What makes a dog protective?
It is generally recognized that bitches (females) are protective of their homes and dogs (males) protective of their owners. But those beliefs are oversimplified and require some explanation.
First of all, you must understand why dogs protect. It certainly is not because someone loves them; most dogs are loved. It certainly is not because someone feeds them; all dogs are fed. It certainly is not because they live in a certain house (which they protect); all our dogs live somewhere.
Rather, dogs protect the people they relate to and the homes in which those people live. The word "relate" here indicates that the dog thinks of himself and the person as a team, a unit in which both will be injured if one is injured. In other words, dogs are not altruistic. They do not protect out of love, but out of fear. If they believe something will harm them, they will protect themselves-and the person to whom they relate, who is part of the same unit.
This feeling of togetherness, which results in protective-ness, is best created by obedience training to a high level of performance. Some people achieve the same result because of their natural talent for making the dog their alter-ego (in a healthy sense of the word). But for most of us, a high level of obedience training is the best way. Most important: the obedience training must be achieved by the positive methods I'll outline here. A dog will not relate to, much less protect, a person who mistreats him. In fact, he may even side with the mugger!

Bitches seem to develop a high sense of premises protection at an early age, but this quality is natural to all dogs who relate to the people who live in the house. Don't expect your dog to bark at the doorbell or sounds near the house until he is at least seven months old. But if protectiveness is particularly important to you, rush the dog to the door with you whenever the doorbell rings, and say "Who's there?" in a tone that implies mistrust, wariness. Do the same whenever you hear a strange sound. When your dog begins to sense these dangers and runs to the door to listen, growl, or bark at unusual sounds, encourage him with, "Good boy," and continue saying, "Who's there?" in that scary tone.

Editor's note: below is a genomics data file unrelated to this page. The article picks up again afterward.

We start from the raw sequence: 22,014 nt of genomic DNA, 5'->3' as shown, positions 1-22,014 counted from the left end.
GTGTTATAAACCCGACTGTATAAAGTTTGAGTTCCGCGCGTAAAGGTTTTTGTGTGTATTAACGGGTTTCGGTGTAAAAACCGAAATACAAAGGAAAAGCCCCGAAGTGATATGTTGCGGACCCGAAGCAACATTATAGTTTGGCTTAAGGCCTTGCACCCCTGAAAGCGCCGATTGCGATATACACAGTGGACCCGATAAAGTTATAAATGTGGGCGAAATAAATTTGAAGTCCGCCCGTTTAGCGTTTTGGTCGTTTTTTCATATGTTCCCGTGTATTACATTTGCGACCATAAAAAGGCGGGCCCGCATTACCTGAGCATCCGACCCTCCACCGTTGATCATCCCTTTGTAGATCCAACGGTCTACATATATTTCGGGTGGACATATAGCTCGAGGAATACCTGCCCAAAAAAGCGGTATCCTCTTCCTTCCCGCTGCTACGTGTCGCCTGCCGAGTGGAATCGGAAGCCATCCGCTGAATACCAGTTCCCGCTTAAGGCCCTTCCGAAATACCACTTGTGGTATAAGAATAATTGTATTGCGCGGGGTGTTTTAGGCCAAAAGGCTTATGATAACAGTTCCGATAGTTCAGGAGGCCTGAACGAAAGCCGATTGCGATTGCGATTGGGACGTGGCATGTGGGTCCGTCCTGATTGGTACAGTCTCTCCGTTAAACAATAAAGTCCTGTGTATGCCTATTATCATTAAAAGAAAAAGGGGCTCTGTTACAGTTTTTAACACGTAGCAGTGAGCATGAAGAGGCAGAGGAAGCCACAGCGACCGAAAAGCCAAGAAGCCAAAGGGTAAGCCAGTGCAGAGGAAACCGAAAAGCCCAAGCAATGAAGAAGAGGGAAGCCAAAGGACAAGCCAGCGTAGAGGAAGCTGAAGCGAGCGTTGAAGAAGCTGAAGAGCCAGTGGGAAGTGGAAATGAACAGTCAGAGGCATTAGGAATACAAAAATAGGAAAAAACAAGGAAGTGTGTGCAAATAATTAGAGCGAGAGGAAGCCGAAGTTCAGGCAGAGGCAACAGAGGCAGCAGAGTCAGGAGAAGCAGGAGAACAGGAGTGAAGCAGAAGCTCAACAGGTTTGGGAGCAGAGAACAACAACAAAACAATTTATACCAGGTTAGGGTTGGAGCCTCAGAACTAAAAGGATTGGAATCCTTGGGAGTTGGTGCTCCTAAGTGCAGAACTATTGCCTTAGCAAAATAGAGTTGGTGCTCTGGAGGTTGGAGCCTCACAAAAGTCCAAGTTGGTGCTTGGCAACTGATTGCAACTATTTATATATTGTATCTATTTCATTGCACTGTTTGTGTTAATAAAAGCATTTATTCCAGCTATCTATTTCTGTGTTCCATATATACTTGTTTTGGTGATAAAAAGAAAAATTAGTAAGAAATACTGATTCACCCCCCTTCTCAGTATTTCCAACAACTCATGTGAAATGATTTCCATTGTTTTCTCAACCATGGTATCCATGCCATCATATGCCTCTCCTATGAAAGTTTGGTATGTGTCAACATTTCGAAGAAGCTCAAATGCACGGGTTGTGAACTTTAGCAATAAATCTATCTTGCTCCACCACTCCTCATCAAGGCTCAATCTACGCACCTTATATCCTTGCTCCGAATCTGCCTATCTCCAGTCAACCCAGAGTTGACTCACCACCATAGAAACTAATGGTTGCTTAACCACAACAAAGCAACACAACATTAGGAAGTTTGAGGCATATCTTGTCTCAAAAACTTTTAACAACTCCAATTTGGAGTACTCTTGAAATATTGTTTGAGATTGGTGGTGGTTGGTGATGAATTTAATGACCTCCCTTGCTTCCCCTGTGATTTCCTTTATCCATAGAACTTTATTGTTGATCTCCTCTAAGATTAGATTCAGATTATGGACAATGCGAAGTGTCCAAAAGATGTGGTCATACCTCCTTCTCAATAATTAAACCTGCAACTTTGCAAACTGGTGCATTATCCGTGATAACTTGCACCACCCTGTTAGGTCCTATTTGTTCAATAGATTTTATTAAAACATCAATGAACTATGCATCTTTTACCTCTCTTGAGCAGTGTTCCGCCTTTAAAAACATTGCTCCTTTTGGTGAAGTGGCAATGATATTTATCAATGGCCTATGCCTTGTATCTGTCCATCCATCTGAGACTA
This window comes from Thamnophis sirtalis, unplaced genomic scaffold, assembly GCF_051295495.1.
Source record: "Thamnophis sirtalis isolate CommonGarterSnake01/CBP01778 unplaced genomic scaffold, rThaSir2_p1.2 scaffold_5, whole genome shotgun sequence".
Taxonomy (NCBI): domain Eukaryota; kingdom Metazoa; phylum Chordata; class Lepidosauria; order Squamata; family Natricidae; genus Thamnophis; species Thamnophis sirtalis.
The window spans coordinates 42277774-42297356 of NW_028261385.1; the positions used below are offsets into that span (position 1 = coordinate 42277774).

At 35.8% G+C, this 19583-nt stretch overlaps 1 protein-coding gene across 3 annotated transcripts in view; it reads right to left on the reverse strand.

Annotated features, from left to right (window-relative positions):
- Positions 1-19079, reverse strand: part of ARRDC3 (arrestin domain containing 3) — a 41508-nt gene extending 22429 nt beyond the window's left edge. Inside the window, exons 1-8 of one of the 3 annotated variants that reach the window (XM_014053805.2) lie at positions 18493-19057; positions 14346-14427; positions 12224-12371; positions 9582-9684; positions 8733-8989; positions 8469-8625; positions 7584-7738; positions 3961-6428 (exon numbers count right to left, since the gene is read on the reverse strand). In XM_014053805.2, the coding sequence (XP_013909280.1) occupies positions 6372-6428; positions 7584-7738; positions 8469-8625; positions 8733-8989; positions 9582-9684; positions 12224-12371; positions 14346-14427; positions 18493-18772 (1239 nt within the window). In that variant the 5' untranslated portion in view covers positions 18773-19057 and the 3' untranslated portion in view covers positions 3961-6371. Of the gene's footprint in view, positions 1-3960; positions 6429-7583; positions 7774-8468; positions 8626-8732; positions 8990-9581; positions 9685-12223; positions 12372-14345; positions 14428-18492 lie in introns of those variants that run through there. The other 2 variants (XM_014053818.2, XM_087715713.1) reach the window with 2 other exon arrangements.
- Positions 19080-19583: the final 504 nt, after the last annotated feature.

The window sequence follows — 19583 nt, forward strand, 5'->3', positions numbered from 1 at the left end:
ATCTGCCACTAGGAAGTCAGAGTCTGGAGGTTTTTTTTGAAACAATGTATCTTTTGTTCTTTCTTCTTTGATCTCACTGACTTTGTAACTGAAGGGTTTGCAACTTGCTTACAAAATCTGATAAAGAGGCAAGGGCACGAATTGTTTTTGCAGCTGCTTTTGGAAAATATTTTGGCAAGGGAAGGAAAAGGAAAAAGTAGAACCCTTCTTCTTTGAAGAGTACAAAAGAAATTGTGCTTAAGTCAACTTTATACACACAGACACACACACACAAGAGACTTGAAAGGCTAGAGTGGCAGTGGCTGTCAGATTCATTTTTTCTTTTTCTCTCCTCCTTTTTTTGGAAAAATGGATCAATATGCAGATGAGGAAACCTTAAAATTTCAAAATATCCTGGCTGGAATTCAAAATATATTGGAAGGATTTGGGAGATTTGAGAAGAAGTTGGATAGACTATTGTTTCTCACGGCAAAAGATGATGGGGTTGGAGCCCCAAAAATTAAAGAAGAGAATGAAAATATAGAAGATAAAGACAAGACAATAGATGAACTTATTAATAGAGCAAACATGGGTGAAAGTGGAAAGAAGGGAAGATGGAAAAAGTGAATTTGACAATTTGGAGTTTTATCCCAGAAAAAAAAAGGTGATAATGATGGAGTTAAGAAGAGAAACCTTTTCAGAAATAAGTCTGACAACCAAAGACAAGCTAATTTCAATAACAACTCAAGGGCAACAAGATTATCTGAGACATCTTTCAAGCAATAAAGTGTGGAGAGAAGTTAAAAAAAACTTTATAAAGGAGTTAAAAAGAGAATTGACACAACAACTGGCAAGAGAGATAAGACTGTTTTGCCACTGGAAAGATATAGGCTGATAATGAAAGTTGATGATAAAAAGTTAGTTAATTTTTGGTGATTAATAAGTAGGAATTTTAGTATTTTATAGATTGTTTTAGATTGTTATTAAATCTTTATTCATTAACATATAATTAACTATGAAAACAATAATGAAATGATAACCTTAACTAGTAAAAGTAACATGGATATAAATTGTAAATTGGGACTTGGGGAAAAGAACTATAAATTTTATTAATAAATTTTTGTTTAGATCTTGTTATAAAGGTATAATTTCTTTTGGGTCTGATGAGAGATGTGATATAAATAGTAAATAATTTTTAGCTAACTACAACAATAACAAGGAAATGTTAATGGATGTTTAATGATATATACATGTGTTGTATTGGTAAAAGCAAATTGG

Then once you ascertain the source of the sound and are sure it represents no danger, tell the dog. "Thank you, that's enough." And make him stop. Be sure he is under control before you open the door. A dog that barks at the door is one thing; a dog who attacks your best friend is another.

It is most important to recognize that your own attitude is the key to the dog's display of protectiveness. For instance, I live in a garden apartment in Manhattan and am understandably tense about strange noises. My Shelties bark at the drop of a pebble in the garden. As a result, the police are called and burglars are caught before they even have a chance to "case the joint." On the other hand, when I spend a weekend with friends who live on a high floor of an apartment building, I relax completely (how many burglars come in through a twentieth-floor window?) and the dogs bark only if someone rings the bell. They don't notice the sounds of people walking in the hall any more than I do, nor should they
by Patricia P. Widmer
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